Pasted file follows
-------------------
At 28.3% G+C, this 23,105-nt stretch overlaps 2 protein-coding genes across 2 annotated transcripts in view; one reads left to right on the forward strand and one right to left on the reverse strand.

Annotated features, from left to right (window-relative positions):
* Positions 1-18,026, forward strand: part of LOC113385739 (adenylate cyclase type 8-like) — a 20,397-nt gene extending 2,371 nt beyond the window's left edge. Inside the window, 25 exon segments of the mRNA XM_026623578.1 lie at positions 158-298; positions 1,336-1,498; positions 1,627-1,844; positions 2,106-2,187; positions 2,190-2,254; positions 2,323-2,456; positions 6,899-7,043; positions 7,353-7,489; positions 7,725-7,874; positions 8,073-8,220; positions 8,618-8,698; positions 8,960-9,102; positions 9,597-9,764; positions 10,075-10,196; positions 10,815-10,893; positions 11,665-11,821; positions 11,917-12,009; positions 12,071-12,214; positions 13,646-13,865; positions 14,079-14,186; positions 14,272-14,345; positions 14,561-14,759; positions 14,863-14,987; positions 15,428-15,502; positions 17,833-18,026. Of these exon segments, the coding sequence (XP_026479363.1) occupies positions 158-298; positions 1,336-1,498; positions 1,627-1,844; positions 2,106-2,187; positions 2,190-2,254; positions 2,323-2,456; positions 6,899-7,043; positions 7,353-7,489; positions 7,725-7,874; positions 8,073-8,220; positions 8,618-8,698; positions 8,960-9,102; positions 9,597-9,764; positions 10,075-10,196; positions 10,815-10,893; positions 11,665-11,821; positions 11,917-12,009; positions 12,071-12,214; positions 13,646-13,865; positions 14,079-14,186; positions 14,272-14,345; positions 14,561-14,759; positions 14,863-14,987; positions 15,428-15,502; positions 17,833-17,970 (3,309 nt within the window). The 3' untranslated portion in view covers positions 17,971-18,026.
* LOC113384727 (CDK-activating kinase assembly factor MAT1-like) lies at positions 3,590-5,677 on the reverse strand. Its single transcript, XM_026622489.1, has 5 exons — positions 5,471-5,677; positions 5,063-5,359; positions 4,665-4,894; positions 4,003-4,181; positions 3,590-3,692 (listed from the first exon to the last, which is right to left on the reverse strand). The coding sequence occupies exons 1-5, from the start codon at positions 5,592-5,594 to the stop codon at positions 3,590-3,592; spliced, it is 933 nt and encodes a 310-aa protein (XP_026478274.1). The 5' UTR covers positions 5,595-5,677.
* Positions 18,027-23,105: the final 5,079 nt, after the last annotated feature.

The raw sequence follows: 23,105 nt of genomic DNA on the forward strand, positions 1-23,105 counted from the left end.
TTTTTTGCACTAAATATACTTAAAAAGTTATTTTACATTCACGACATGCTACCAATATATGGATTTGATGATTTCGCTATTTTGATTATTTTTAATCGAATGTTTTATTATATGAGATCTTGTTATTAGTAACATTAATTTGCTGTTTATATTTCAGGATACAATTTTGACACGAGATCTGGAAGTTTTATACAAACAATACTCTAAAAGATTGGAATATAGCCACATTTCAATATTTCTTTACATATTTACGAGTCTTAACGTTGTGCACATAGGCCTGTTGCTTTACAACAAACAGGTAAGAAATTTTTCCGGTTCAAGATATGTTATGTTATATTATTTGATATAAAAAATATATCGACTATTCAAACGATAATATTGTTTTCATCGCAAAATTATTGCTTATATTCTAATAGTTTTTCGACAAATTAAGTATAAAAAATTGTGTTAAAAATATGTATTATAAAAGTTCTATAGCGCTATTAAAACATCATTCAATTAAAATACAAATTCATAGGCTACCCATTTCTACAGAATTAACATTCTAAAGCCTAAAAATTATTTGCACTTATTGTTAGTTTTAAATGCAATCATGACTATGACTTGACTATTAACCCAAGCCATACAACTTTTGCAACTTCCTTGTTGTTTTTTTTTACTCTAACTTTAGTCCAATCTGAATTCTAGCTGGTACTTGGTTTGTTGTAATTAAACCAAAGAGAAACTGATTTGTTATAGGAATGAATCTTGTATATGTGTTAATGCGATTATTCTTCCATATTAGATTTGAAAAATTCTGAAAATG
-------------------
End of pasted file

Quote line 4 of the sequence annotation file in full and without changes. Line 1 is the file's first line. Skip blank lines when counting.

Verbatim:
* LOC113384727 (CDK-activating kinase assembly factor MAT1-like) lies at positions 3,590-5,677 on the reverse strand. Its single transcript, XM_026622489.1, has 5 exons — positions 5,471-5,677; positions 5,063-5,359; positions 4,665-4,894; positions 4,003-4,181; positions 3,590-3,692 (listed from the first exon to the last, which is right to left on the reverse strand). The coding sequence occupies exons 1-5, from the start codon at positions 5,592-5,594 to the stop codon at positions 3,590-3,592; spliced, it is 933 nt and encodes a 310-aa protein (XP_026478274.1). The 5' UTR covers positions 5,595-5,677.